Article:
Expatriates lured to Southeast Asia
Thursday, January 3, 2013
In today's uncertain economic climate, many organizations are seeking a competitive advantage by expanding into emerging markets. The economies of Southeast Asia are proving especially lucrative, and millions of expatriate workers are flocking to regions such as Singapore. Many expats choose to live in serviced apartments or corporate housing due to their convenience, comfort and the range of amenities available. In addition to comfortable housing, the overall quality of life in Singapore is attracting a wealthier class of executive, according to iExpats.com.
A reputation for excellence
The news source reports that Singapore tops the list of regions in Southeast Asia preferred by wealthy executives, also known as "mobile millionaires" - individuals with significant personal capital who live and work outside their home countries. According to a recent survey by RBC Wealth Management, 33 percent of wealthy expatriate executives prefer Singapore to any other region in Southeast Asia.
"Singapore has a safe reputation, both for money, and for looking after families," said a spokesperson for RBC, as quoted by the news source. "And the wealthy with international businesses [who] want to care for their families are picking Singapore as the nation that offers them the most."
Almost nine out of 10 survey participants indicated that their quality of life was an overriding consideration when choosing a place to live, and 83 percent of respondents were attracted to Singapore due to its political stability in comparison with other Asian nations.
In addition to wealthier executives, millions of expats come to Singapore every year to live and work. The news source reports that almost 50 percent of the nation's population are expatriates, many of whom work for large international corporations seeking to gain a foothold in the Asian economy.
While Singapore may be popular with wealthy individuals, other Southeast Asian nations are proving equally attractive for increasing numbers of expats. According to Expatriate Healthcare News, Malaysia is becoming one of the most popular destinations for expat workers, due in part to the relative ease with which expats can acquire long-term residency visas.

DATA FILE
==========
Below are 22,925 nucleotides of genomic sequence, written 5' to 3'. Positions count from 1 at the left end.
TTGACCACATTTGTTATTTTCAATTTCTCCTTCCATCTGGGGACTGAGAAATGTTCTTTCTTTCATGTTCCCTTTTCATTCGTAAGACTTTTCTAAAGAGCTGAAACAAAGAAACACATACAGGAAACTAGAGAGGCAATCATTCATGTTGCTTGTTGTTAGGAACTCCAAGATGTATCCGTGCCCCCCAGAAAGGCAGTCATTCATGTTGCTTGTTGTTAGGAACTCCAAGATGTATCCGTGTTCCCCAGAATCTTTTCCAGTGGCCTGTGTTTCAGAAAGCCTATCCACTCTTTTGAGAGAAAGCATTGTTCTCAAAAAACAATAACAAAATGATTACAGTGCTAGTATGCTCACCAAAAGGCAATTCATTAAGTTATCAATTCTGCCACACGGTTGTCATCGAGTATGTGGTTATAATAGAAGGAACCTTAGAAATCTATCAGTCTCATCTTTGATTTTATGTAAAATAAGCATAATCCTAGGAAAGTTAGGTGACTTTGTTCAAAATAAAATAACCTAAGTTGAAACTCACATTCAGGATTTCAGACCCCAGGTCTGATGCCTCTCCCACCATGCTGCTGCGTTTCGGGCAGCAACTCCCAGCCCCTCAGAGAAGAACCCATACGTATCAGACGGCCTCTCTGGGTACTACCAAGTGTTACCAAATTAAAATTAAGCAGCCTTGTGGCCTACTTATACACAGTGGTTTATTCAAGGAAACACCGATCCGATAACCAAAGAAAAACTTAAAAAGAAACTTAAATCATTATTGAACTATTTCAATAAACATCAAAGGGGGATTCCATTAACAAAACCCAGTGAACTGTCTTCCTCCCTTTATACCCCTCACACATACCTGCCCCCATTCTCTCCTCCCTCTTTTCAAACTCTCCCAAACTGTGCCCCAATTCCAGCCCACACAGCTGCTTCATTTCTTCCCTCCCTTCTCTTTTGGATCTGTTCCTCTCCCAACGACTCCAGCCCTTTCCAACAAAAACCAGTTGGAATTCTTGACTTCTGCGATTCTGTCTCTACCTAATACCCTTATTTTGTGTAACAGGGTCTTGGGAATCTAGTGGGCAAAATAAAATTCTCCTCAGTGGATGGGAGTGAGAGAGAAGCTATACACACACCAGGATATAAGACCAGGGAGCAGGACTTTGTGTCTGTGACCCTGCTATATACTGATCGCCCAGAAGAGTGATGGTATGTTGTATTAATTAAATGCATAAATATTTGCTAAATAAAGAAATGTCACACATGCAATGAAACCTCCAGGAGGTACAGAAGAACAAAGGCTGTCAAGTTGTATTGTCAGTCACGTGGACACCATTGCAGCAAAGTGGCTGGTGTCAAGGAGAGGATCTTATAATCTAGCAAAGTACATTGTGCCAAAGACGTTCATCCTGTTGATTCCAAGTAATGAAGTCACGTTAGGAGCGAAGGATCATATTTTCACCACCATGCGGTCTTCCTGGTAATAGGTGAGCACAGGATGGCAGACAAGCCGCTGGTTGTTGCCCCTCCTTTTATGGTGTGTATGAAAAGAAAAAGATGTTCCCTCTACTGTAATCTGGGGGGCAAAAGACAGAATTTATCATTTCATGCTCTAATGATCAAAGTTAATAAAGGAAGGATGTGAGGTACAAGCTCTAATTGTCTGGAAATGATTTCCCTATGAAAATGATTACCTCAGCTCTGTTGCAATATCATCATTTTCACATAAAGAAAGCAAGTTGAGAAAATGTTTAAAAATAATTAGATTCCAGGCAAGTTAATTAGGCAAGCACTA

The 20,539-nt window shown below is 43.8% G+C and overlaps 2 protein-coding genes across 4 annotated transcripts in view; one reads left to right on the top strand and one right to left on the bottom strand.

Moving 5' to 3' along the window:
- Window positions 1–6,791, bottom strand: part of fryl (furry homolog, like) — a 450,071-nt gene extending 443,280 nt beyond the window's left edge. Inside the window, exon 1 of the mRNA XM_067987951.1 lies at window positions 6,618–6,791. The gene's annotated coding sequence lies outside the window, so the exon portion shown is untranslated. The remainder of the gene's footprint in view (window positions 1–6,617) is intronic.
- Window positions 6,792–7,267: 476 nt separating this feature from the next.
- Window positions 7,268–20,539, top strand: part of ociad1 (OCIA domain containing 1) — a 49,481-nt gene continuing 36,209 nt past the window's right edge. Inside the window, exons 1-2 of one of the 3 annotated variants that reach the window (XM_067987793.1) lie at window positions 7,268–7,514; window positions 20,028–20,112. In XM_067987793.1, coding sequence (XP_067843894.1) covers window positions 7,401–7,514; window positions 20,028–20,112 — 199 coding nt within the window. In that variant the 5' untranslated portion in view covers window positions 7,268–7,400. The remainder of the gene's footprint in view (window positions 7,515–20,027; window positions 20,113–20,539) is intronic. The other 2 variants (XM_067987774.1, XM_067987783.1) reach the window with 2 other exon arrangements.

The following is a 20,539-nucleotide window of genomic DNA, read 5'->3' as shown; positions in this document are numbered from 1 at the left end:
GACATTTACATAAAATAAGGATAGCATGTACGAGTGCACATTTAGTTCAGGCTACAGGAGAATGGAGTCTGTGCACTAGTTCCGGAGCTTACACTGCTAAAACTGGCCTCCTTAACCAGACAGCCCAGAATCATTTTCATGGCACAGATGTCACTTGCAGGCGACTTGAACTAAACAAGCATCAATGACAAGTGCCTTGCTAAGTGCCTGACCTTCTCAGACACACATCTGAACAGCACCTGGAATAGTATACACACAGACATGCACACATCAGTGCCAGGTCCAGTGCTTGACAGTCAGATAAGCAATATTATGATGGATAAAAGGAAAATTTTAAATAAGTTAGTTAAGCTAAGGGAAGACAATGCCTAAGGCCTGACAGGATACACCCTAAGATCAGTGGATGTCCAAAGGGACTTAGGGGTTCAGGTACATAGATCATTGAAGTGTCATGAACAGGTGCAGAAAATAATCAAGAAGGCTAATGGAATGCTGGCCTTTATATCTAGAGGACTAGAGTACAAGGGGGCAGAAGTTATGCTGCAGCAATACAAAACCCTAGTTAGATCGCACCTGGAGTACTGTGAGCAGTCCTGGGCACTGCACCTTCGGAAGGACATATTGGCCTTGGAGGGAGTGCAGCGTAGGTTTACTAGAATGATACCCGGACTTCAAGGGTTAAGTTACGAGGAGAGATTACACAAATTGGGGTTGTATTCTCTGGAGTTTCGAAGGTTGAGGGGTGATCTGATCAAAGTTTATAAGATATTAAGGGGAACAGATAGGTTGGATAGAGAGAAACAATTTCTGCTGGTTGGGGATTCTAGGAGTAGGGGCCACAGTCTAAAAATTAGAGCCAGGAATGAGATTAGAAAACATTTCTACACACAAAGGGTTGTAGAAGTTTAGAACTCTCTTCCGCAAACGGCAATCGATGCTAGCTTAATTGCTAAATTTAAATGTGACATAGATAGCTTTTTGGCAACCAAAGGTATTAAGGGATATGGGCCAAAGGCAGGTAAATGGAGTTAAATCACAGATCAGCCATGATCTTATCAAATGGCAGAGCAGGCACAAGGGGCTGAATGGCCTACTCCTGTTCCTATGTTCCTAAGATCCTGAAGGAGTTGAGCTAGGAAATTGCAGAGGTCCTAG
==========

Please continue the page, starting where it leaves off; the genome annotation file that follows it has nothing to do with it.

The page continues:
A significant number of the expats who choose to move to Malaysia come from the U.K., attracted by the climate and overall quality of life. Many choose to stay in furnished apartments or temporary housing until they can get on the property ladder and purchase a long-term home.
Since the launch of a Malaysian government initiative known as "My Second Home" more than 10 years ago, approximately 20,000 people have chosen to move to the country, which offers relative political stability and a good standard of healthcare. In addition, many Malaysians speak English, a major draw for expats moving to Malaysia from the U.K.
While Middle Eastern emirates such as Dubai have long been popular with expatriate workers, the increase in the cost of housing is proving prohibitive for many people.
According to Reuters, the average cost of an apartment in Dubai rose by 13 percent in 2012. Although this may drive demand in the relocation housing market on a temporary basis, many expats are being priced out of the emirate, which may be a factor in the rising popularity of Southeast Asian nations.
The price of apartments in Dubai remains uncertain, even amid plans to build an additional 36,000 units to the market within the next two years.
"Because the best quality [properties] are seeing this demand, they are raising the rest of the market," Matthew Green, head of research & consultancy UAE at CBRE Middle East, told the news source. "Only 20 percent of the sales were through mortgages. So there is some speculation creeping back into the market. We also saw some off plan announcements and we have to keep a watch on this."